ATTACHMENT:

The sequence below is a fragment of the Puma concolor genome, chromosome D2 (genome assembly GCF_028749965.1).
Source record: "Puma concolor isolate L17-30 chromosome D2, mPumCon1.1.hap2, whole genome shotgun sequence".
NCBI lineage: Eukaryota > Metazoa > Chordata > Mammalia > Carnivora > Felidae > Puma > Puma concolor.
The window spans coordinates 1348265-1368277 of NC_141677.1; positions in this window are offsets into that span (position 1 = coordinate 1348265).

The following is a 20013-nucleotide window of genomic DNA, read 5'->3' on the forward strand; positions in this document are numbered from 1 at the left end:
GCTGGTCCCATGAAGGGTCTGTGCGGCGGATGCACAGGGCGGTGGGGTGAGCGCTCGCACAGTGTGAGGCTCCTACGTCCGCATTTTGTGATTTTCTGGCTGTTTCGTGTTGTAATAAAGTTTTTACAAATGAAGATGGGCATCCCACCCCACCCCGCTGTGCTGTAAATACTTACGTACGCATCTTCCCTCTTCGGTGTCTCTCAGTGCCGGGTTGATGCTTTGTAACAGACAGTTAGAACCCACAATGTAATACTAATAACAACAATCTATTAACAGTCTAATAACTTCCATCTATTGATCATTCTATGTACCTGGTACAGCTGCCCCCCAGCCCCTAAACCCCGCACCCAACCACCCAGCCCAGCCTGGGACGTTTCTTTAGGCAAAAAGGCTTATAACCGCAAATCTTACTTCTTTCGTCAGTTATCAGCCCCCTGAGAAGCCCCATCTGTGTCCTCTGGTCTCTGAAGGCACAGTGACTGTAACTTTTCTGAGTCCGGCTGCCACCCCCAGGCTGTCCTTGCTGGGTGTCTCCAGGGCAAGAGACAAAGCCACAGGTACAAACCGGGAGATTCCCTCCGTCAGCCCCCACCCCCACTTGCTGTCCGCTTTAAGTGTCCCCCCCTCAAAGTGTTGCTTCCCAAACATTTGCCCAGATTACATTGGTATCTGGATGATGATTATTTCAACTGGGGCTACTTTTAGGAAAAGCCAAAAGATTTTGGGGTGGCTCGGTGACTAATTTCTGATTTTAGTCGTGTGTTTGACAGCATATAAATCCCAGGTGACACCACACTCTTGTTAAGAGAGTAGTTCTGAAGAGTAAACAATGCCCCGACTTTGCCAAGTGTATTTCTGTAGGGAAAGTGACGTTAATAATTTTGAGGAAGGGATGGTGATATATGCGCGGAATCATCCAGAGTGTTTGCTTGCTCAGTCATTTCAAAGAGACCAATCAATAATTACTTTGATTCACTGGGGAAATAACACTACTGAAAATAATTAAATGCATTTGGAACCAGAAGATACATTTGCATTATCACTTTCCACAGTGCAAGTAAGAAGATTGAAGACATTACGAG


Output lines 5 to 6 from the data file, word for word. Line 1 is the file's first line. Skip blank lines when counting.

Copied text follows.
The following is a 20013-nucleotide window of genomic DNA, read 5'->3' on the forward strand; positions in this document are numbered from 1 at the left end:
GCTGGTCCCATGAAGGGTCTGTGCGGCGGATGCACAGGGCGGTGGGGTGAGCGCTCGCACAGTGTGAGGCTCCTACGTCCGCATTTTGTGATTTTCTGGCTGTTTCGTGTTGTAATAAAGTTTTTACAAATGAAGATGGGCATCCCACCCCACCCCGCTGTGCTGTAAATACTTACGTACGCATCTTCCCTCTTCGGTGTCTCTCAGTGCCGGGTTGATGCTTTGTAACAGACAGTTAGAACCCACAATGTAATACTAATAACAACAATCTATTAACAGTCTAATAACTTCCATCTATTGATCATTCTATGTACCTGGTACAGCTGCCCCCCAGCCCCTAAACCCCGCACCCAACCACCCAGCCCAGCCTGGGACGTTTCTTTAGGCAAAAAGGCTTATAACCGCAAATCTTACTTCTTTCGTCAGTTATCAGCCCCCTGAGAAGCCCCATCTGTGTCCTCTGGTCTCTGAAGGCACAGTGACTGTAACTTTTCTGAGTCCGGCTGCCACCCCCAGGCTGTCCTTGCTGGGTGTCTCCAGGGCAAGAGACAAAGCCACAGGTACAAACCGGGAGATTCCCTCCGTCAGCCCCCACCCCCACTTGCTGTCCGCTTTAAGTGTCCCCCCCTCAAAGTGTTGCTTCCCAAACATTTGCCCAGATTACATTGGTATCTGGATGATGATTATTTCAACTGGGGCTACTTTTAGGAAAAGCCAAAAGATTTTGGGGTGGCTCGGTGACTAATTTCTGATTTTAGTCGTGTGTTTGACAGCATATAAATCCCAGGTGACACCACACTCTTGTTAAGAGAGTAGTTCTGAAGAGTAAACAATGCCCCGACTTTGCCAAGTGTATTTCTGTAGGGAAAGTGACGTTAATAATTTTGAGGAAGGGATGGTGATATATGCGCGGAATCATCCAGAGTGTTTGCTTGCTCAGTCATTTCAAAGAGACCAATCAATAATTACTTTGATTCACTGGGGAAATAACACTACTGAAAATAATTAAATGCATTTGGAACCAGAAGATACATTTGCATTATCACTTTCCACAGTGCAAGTAAGAAGATTGAAGACATTACGAG